“Gay activists are always calling for tolerance and understanding about same-sex relationships, arguing that they are just the same as heterosexual marriages. Not everyone, they say, is like George Michael.
“Of course, in many cases this may be true. Yet the recent death of Kevin McGee, the former husband of Little Britain star Matt Lucas, and now the dubious events of Gately’s last night raise troubling questions about what happened.” (Links in quotes all original to Daily Mail online.)
These last paragraphs seem to be the sentiments that have sparked the most outrage, but Guardian columnist Charlie Brooker finds the entire Moir diatribe offensive. “It has been 20 minutes since I’ve read her now-notorious column, and I’m still struggling to absorb the sheer scope of its hateful idiocy. It’s like gazing through a horrid little window into an awesome universe of pure blockheaded spite. Spiralling galaxies of ignorance roll majestically against a backdrop of what looks like dark prejudice, dotted hither and thither with winking stars of snide innuendo.”
Regarding Moir’s comments about the “myth of civil partnerships” and her mention of Kevin McGee, Brooker writes, “Way to spread the pain around, Jan. Way to link two unrelated tragedies, Jan. Way to gay-bash, Jan.”
On Friday, after the brouhaha erupted (but before the full magnitude of it was known), the Daily Mail released a statement from Moir that was published in the Guardian. In it, she defends herself explaining, “…the point of my column-which, I wonder how many of the people complaining have fully read – was to suggest that, in my honest opinion, his death raises many unanswered questions. That was all. Yes, anyone can die at anytime of anything. However, it seems unlikely to me that what took place in the hours immediately preceding Gately’s death – out all evening at a nightclub, taking illegal substances, bringing a stranger back to the flat, getting intimate with that stranger – did not have a bearing on his death. At the very least, it could have exacerbated an underlying medical condition.”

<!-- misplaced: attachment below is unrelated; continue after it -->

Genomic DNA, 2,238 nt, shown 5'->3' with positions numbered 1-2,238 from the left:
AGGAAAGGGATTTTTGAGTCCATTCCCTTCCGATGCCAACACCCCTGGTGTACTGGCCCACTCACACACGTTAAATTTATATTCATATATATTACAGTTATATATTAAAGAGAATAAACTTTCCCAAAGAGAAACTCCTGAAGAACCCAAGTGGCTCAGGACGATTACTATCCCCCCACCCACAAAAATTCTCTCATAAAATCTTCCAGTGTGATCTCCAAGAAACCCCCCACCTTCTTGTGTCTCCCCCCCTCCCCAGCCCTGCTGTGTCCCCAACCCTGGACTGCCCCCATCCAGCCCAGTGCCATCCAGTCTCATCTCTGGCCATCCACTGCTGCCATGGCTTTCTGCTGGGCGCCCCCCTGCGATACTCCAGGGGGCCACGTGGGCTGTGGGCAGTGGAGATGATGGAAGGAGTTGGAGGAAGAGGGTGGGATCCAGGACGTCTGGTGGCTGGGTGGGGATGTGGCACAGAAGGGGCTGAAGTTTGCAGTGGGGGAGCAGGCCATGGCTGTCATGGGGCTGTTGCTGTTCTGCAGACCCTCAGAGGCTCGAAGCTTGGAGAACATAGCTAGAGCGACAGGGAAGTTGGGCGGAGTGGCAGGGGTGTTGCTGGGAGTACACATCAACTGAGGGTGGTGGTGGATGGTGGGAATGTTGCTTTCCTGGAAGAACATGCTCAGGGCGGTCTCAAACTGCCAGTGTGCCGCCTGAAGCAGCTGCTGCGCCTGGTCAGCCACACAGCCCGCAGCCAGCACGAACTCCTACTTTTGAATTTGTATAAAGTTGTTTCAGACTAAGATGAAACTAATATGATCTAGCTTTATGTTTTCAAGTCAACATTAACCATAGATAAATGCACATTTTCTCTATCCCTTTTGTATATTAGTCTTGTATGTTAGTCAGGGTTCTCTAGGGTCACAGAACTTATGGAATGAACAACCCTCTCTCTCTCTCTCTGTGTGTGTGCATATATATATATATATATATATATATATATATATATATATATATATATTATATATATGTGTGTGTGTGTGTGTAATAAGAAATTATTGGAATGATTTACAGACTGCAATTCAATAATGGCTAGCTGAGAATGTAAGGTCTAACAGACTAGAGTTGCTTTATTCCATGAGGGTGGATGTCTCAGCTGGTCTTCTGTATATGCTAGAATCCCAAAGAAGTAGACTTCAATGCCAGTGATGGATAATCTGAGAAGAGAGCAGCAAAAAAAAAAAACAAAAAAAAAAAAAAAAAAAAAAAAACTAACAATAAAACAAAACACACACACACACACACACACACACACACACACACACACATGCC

She specifically addresses accusations that her column was homophobic. “In writing that ‘it strikes another blow to the happy-ever-after myth of civil partnerships’ I was suggesting that civil partnerships – the introduction of which I am on the record in supporting – have proved just to be as problematic as marriages.”
The Irish Daily Mail, which carries content from the UK version but did not run Moir’s column, included a disclaimer over the weekend along with their coverage on native Irishman Gately’s funeral. A clear attempt to distance the publication from Moir, the disclaimer read, “Comments made by journalist Jan Moir about Stephen Gately in her newspaper column caused controversy on Friday. Jan Moir’s column has never been published in the Irish Daily Mail which, like the Irish Mail on Sunday, is edited and printed entirely in Ireland – independent of the UK titles – and does not have an online presence.” (Link in quotes original to Guardian story.)
The PCC will be looking to see if Moir’s column violates their Code of Practice, which provides ethical guidelines for editors and publishers. At the end of his column, Brooker urges readers to “lodge a complaint about Moir’s article on the basis that it breaches sections 1, 5 and 12 of its code of practice.” Those sections deal with Accuracy, Intrusion into grief or shock, and Discrimination respectively.
We will continue to provide updates as the PCC progresses with its investigation.